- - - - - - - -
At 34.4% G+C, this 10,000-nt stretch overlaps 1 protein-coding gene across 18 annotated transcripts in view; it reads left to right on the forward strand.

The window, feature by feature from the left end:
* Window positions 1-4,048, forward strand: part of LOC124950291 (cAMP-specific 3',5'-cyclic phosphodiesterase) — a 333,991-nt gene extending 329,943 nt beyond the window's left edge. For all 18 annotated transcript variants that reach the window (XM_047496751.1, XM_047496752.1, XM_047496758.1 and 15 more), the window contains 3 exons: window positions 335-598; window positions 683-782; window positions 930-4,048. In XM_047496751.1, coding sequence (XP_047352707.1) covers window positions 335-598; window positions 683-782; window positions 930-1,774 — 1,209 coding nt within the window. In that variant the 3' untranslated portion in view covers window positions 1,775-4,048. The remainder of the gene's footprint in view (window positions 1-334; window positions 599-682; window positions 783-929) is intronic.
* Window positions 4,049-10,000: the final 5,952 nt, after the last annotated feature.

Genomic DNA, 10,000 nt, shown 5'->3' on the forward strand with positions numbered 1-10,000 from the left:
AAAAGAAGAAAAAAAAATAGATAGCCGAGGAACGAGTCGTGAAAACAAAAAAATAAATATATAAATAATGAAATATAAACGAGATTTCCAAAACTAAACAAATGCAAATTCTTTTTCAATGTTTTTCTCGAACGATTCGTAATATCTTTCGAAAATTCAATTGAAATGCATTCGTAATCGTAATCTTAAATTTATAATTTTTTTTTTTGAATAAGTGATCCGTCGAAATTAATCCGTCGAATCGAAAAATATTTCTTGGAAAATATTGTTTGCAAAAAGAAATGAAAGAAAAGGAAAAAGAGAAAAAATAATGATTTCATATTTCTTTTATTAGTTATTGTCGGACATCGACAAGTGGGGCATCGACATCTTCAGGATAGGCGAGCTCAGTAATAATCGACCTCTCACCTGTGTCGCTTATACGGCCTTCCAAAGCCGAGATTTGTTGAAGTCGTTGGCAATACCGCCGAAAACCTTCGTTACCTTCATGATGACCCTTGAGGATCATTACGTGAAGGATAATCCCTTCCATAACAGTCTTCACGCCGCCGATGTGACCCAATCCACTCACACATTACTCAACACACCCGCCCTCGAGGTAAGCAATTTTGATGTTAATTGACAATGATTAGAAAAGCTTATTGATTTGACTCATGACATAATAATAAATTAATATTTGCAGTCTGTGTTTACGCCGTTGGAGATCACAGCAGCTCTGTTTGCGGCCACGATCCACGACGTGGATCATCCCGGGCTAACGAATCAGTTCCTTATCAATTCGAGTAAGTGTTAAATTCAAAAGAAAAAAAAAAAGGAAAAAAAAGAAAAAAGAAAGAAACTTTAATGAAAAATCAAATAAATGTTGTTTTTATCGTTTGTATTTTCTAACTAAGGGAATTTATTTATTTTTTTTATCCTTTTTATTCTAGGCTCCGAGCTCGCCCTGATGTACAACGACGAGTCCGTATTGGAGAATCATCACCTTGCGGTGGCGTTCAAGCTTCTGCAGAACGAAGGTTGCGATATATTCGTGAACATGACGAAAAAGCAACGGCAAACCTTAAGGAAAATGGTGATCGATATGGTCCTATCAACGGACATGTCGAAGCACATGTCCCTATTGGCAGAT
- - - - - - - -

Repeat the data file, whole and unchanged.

At 34.4% G+C, this 10,000-nt stretch overlaps 1 protein-coding gene across 18 annotated transcripts in view; it reads left to right on the forward strand.

The window, feature by feature from the left end:
* Window positions 1-4,048, forward strand: part of LOC124950291 (cAMP-specific 3',5'-cyclic phosphodiesterase) — a 333,991-nt gene extending 329,943 nt beyond the window's left edge. For all 18 annotated transcript variants that reach the window (XM_047496751.1, XM_047496752.1, XM_047496758.1 and 15 more), the window contains 3 exons: window positions 335-598; window positions 683-782; window positions 930-4,048. In XM_047496751.1, coding sequence (XP_047352707.1) covers window positions 335-598; window positions 683-782; window positions 930-1,774 — 1,209 coding nt within the window. In that variant the 3' untranslated portion in view covers window positions 1,775-4,048. The remainder of the gene's footprint in view (window positions 1-334; window positions 599-682; window positions 783-929) is intronic.
* Window positions 4,049-10,000: the final 5,952 nt, after the last annotated feature.

Genomic DNA, 10,000 nt, shown 5'->3' on the forward strand with positions numbered 1-10,000 from the left:
AAAAGAAGAAAAAAAAATAGATAGCCGAGGAACGAGTCGTGAAAACAAAAAAATAAATATATAAATAATGAAATATAAACGAGATTTCCAAAACTAAACAAATGCAAATTCTTTTTCAATGTTTTTCTCGAACGATTCGTAATATCTTTCGAAAATTCAATTGAAATGCATTCGTAATCGTAATCTTAAATTTATAATTTTTTTTTTTGAATAAGTGATCCGTCGAAATTAATCCGTCGAATCGAAAAATATTTCTTGGAAAATATTGTTTGCAAAAAGAAATGAAAGAAAAGGAAAAAGAGAAAAAATAATGATTTCATATTTCTTTTATTAGTTATTGTCGGACATCGACAAGTGGGGCATCGACATCTTCAGGATAGGCGAGCTCAGTAATAATCGACCTCTCACCTGTGTCGCTTATACGGCCTTCCAAAGCCGAGATTTGTTGAAGTCGTTGGCAATACCGCCGAAAACCTTCGTTACCTTCATGATGACCCTTGAGGATCATTACGTGAAGGATAATCCCTTCCATAACAGTCTTCACGCCGCCGATGTGACCCAATCCACTCACACATTACTCAACACACCCGCCCTCGAGGTAAGCAATTTTGATGTTAATTGACAATGATTAGAAAAGCTTATTGATTTGACTCATGACATAATAATAAATTAATATTTGCAGTCTGTGTTTACGCCGTTGGAGATCACAGCAGCTCTGTTTGCGGCCACGATCCACGACGTGGATCATCCCGGGCTAACGAATCAGTTCCTTATCAATTCGAGTAAGTGTTAAATTCAAAAGAAAAAAAAAAAGGAAAAAAAAGAAAAAAGAAAGAAACTTTAATGAAAAATCAAATAAATGTTGTTTTTATCGTTTGTATTTTCTAACTAAGGGAATTTATTTATTTTTTTTATCCTTTTTATTCTAGGCTCCGAGCTCGCCCTGATGTACAACGACGAGTCCGTATTGGAGAATCATCACCTTGCGGTGGCGTTCAAGCTTCTGCAGAACGAAGGTTGCGATATATTCGTGAACATGACGAAAAAGCAACGGCAAACCTTAAGGAAAATGGTGATCGATATGGTCCTATCAACGGACATGTCGAAGCACATGTCCCTATTGGCAGAT